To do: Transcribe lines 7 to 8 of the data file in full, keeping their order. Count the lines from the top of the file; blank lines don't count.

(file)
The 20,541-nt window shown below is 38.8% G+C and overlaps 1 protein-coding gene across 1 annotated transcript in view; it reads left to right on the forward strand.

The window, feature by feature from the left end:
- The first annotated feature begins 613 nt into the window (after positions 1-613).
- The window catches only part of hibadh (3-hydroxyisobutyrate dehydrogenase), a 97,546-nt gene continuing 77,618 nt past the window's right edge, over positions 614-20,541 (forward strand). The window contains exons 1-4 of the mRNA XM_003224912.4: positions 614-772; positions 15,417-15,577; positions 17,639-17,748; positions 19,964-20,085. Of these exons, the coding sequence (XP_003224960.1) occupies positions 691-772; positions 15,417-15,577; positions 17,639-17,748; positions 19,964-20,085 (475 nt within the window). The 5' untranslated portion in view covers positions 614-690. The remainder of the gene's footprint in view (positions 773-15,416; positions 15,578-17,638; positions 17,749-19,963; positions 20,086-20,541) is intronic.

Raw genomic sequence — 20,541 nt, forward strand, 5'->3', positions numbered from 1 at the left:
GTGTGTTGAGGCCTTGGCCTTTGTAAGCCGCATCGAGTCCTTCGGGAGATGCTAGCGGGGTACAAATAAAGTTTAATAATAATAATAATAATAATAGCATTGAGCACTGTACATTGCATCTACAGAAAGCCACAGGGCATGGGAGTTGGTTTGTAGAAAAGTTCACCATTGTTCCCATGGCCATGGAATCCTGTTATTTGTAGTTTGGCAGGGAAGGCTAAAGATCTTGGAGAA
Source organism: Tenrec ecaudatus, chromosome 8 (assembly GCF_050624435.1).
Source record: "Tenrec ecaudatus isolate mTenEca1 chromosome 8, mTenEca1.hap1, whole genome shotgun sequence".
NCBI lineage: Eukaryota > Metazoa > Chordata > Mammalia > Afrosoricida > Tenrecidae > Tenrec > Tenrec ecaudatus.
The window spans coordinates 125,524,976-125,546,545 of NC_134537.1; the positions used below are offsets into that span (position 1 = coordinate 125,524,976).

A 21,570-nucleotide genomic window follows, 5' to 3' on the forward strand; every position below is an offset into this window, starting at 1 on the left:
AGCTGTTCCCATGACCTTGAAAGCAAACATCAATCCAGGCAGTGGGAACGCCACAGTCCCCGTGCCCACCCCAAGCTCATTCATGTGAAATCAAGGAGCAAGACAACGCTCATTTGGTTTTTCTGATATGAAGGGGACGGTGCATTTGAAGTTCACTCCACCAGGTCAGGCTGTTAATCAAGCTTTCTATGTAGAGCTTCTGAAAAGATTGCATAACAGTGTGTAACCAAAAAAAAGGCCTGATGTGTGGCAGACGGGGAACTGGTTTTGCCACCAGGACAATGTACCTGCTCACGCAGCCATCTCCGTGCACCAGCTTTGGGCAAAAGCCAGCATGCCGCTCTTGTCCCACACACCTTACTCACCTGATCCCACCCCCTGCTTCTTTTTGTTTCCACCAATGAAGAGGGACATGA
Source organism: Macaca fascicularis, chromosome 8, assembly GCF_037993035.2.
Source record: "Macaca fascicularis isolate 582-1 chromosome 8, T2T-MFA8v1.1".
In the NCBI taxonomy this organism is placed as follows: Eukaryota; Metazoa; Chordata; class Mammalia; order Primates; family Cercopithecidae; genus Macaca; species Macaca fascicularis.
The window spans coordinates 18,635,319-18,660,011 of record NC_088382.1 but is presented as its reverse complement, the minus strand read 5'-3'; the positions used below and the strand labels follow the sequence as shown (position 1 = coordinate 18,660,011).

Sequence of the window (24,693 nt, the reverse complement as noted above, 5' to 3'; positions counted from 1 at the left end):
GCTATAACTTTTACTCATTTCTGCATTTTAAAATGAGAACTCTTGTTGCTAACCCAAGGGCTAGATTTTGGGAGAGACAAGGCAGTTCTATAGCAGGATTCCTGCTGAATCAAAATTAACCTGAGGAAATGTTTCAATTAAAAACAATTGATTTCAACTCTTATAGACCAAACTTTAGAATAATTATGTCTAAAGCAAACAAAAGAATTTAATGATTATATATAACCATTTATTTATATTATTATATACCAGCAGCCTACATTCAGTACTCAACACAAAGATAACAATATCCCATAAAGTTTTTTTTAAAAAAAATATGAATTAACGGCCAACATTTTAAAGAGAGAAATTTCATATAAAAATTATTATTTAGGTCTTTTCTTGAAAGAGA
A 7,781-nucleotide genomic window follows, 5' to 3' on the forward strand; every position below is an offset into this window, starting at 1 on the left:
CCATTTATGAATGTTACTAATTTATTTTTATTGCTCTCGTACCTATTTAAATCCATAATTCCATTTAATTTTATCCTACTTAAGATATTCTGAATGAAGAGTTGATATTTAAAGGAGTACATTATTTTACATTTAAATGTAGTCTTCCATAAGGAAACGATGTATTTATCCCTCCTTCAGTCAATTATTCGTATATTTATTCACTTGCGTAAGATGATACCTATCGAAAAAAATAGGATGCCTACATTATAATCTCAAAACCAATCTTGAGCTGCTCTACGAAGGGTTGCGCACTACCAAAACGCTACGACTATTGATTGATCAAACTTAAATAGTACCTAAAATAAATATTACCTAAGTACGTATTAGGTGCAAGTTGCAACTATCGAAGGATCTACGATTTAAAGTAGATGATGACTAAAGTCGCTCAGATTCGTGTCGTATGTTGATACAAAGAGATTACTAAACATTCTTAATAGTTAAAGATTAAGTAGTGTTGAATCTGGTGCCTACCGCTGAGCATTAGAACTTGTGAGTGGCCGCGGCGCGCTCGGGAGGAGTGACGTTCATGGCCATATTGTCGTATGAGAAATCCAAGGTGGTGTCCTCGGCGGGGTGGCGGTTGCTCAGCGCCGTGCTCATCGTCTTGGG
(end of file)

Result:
Source organism: Tenrec ecaudatus, chromosome 8 (assembly GCF_050624435.1).
Source record: "Tenrec ecaudatus isolate mTenEca1 chromosome 8, mTenEca1.hap1, whole genome shotgun sequence".